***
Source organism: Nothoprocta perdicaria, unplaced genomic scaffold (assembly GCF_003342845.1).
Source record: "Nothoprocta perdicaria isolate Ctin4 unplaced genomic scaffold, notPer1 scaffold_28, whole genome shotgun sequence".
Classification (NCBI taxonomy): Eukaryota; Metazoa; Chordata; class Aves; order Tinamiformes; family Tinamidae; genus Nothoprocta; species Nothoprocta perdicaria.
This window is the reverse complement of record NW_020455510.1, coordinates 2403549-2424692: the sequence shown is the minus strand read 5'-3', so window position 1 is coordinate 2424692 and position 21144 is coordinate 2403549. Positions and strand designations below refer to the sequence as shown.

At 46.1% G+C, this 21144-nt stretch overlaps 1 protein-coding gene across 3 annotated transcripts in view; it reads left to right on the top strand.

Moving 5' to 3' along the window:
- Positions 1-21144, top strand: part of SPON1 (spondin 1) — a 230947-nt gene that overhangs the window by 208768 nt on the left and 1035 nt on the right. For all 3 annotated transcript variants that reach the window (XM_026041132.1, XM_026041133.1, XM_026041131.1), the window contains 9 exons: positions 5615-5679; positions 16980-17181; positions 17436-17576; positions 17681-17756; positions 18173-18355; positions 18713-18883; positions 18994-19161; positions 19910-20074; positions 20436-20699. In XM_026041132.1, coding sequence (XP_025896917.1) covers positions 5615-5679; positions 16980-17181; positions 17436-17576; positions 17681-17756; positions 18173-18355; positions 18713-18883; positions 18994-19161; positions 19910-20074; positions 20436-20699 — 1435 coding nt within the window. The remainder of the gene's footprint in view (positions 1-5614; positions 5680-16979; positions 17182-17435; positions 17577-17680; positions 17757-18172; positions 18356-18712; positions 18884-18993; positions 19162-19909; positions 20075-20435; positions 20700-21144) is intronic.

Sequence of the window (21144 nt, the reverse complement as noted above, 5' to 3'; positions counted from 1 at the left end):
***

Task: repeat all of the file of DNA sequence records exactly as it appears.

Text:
Source organism: Nothoprocta perdicaria, unplaced genomic scaffold (assembly GCF_003342845.1).
Source record: "Nothoprocta perdicaria isolate Ctin4 unplaced genomic scaffold, notPer1 scaffold_28, whole genome shotgun sequence".
Classification (NCBI taxonomy): Eukaryota; Metazoa; Chordata; class Aves; order Tinamiformes; family Tinamidae; genus Nothoprocta; species Nothoprocta perdicaria.
This window is the reverse complement of record NW_020455510.1, coordinates 2403549-2424692: the sequence shown is the minus strand read 5'-3', so window position 1 is coordinate 2424692 and position 21144 is coordinate 2403549. Positions and strand designations below refer to the sequence as shown.

At 46.1% G+C, this 21144-nt stretch overlaps 1 protein-coding gene across 3 annotated transcripts in view; it reads left to right on the top strand.

Moving 5' to 3' along the window:
- Positions 1-21144, top strand: part of SPON1 (spondin 1) — a 230947-nt gene that overhangs the window by 208768 nt on the left and 1035 nt on the right. For all 3 annotated transcript variants that reach the window (XM_026041132.1, XM_026041133.1, XM_026041131.1), the window contains 9 exons: positions 5615-5679; positions 16980-17181; positions 17436-17576; positions 17681-17756; positions 18173-18355; positions 18713-18883; positions 18994-19161; positions 19910-20074; positions 20436-20699. In XM_026041132.1, coding sequence (XP_025896917.1) covers positions 5615-5679; positions 16980-17181; positions 17436-17576; positions 17681-17756; positions 18173-18355; positions 18713-18883; positions 18994-19161; positions 19910-20074; positions 20436-20699 — 1435 coding nt within the window. The remainder of the gene's footprint in view (positions 1-5614; positions 5680-16979; positions 17182-17435; positions 17577-17680; positions 17757-18172; positions 18356-18712; positions 18884-18993; positions 19162-19909; positions 20075-20435; positions 20700-21144) is intronic.

Sequence of the window (21144 nt, the reverse complement as noted above, 5' to 3'; positions counted from 1 at the left end):